Canadian pipeline operator Enbridge Inc can restart operations at the west leg of its Line 5 pipeline while the damaged east leg remains shut, a Michigan circuit court judge ruled on Wednesday.
The ruling comes after the judge granted the Michigan attorney general’s motion for a temporary restraining order last Thursday, requiring Enbridge to halt Line 5 operations.
The judge also ruled the company has to disclose details about recent damage to the oil pipeline.
The pipeline’s east leg will remain shut until the federal regulator, the Pipeline and Hazardous Materials Safety Administration, completes its investigations about the damage or until ordered by the court.
Michigan Attorney General Dana Nessel has been attempting through the courts to permanently shut down the portion of the pipeline that passes through the Straits of Mackinac, fearing any leak would pollute the Great Lakes.
The 67-year-old Line 5, a part of the vast North American Mainline network, travels through the Straits of Mackinac, which connects Lake Michigan and Lake Huron.
Enbridge shut down the pipeline on June 18 following damage to the east leg, but resumed operations at the west leg after two days, until the court ordered its shutdown.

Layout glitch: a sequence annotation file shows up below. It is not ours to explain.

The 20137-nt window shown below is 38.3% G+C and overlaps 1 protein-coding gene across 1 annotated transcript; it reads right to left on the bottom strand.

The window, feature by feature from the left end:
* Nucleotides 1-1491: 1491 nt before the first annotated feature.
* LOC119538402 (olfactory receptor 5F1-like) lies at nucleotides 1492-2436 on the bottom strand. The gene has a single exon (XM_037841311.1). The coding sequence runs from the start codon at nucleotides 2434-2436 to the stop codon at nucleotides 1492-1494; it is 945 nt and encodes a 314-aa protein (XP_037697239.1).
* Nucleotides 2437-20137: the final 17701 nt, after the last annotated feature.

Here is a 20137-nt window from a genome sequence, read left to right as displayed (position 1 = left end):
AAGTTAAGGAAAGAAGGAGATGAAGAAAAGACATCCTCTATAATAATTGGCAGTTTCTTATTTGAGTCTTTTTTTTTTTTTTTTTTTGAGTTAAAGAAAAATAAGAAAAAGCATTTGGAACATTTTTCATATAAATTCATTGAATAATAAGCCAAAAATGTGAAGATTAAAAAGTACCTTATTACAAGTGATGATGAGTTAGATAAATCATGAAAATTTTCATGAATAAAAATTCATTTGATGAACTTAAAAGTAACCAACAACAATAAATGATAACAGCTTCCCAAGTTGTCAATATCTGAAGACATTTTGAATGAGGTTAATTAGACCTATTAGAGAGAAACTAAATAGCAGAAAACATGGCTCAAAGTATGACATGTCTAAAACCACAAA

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The court decision will help in getting information surrounding the incident that is needed to complete an analysis of the damage, Nessel said.
While the east leg remains shut, Wednesday’s ruling is a positive development for all Canadian oil companies such as Imperial Oil Ltd and Suncor Energy Inc, according to a note by Credit Suisse.
Both the companies have refineries that are dependent on the pipeline.
Enbridge previously estimated that if Line 5 was shut, refineries served by it in Michigan, Ohio, Pennsylvania, Ontario and Quebec would get about 45 per cent less crude than their current demand.